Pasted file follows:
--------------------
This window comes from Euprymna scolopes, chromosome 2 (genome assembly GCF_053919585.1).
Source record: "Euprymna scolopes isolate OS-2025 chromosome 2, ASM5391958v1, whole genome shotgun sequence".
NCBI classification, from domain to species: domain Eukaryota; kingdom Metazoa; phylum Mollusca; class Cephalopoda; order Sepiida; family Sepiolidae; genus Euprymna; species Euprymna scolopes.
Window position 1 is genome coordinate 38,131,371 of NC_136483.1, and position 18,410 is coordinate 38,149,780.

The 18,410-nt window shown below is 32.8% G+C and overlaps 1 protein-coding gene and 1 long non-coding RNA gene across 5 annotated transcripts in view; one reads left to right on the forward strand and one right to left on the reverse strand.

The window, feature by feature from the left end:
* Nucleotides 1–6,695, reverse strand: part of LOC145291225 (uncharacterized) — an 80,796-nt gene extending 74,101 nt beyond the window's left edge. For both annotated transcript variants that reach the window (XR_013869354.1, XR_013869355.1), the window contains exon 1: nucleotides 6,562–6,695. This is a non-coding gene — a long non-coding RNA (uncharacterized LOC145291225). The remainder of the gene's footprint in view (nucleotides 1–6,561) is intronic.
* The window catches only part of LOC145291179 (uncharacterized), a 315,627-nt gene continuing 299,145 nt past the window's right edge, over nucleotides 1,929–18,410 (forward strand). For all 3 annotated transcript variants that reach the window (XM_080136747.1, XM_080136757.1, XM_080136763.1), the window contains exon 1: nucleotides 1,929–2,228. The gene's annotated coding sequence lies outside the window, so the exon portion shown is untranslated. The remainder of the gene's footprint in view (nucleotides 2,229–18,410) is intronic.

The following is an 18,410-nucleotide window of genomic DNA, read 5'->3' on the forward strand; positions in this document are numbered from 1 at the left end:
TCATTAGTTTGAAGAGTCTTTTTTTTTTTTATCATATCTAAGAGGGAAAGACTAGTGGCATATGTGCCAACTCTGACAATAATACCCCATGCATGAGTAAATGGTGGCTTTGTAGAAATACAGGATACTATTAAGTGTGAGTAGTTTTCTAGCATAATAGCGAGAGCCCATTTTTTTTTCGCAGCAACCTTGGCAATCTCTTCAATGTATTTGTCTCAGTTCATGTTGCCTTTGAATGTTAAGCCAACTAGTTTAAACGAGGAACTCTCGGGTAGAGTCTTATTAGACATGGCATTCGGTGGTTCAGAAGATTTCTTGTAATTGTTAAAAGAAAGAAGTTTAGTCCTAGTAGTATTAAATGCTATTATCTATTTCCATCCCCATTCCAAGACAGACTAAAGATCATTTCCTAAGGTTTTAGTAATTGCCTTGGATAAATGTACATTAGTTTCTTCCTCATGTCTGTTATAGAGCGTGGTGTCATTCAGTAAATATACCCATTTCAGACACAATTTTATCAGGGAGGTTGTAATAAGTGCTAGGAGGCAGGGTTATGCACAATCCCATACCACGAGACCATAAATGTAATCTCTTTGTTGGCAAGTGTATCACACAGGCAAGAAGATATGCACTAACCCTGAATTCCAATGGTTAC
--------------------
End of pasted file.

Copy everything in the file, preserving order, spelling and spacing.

This window comes from Euprymna scolopes, chromosome 2 (genome assembly GCF_053919585.1).
Source record: "Euprymna scolopes isolate OS-2025 chromosome 2, ASM5391958v1, whole genome shotgun sequence".
NCBI classification, from domain to species: domain Eukaryota; kingdom Metazoa; phylum Mollusca; class Cephalopoda; order Sepiida; family Sepiolidae; genus Euprymna; species Euprymna scolopes.
Window position 1 is genome coordinate 38,131,371 of NC_136483.1, and position 18,410 is coordinate 38,149,780.

The 18,410-nt window shown below is 32.8% G+C and overlaps 1 protein-coding gene and 1 long non-coding RNA gene across 5 annotated transcripts in view; one reads left to right on the forward strand and one right to left on the reverse strand.

The window, feature by feature from the left end:
* Nucleotides 1–6,695, reverse strand: part of LOC145291225 (uncharacterized) — an 80,796-nt gene extending 74,101 nt beyond the window's left edge. For both annotated transcript variants that reach the window (XR_013869354.1, XR_013869355.1), the window contains exon 1: nucleotides 6,562–6,695. This is a non-coding gene — a long non-coding RNA (uncharacterized LOC145291225). The remainder of the gene's footprint in view (nucleotides 1–6,561) is intronic.
* The window catches only part of LOC145291179 (uncharacterized), a 315,627-nt gene continuing 299,145 nt past the window's right edge, over nucleotides 1,929–18,410 (forward strand). For all 3 annotated transcript variants that reach the window (XM_080136747.1, XM_080136757.1, XM_080136763.1), the window contains exon 1: nucleotides 1,929–2,228. The gene's annotated coding sequence lies outside the window, so the exon portion shown is untranslated. The remainder of the gene's footprint in view (nucleotides 2,229–18,410) is intronic.

The following is an 18,410-nucleotide window of genomic DNA, read 5'->3' on the forward strand; positions in this document are numbered from 1 at the left end:
TCATTAGTTTGAAGAGTCTTTTTTTTTTTTATCATATCTAAGAGGGAAAGACTAGTGGCATATGTGCCAACTCTGACAATAATACCCCATGCATGAGTAAATGGTGGCTTTGTAGAAATACAGGATACTATTAAGTGTGAGTAGTTTTCTAGCATAATAGCGAGAGCCCATTTTTTTTTCGCAGCAACCTTGGCAATCTCTTCAATGTATTTGTCTCAGTTCATGTTGCCTTTGAATGTTAAGCCAACTAGTTTAAACGAGGAACTCTCGGGTAGAGTCTTATTAGACATGGCATTCGGTGGTTCAGAAGATTTCTTGTAATTGTTAAAAGAAAGAAGTTTAGTCCTAGTAGTATTAAATGCTATTATCTATTTCCATCCCCATTCCAAGACAGACTAAAGATCATTTCCTAAGGTTTTAGTAATTGCCTTGGATAAATGTACATTAGTTTCTTCCTCATGTCTGTTATAGAGCGTGGTGTCATTCAGTAAATATACCCATTTCAGACACAATTTTATCAGGGAGGTTGTAATAAGTGCTAGGAGGCAGGGTTATGCACAATCCCATACCACGAGACCATAAATGTAATCTCTTTGTTGGCAAGTGTATCACACAGGCAAGAAGATATGCACTAACCCTGAATTCCAATGGTTAC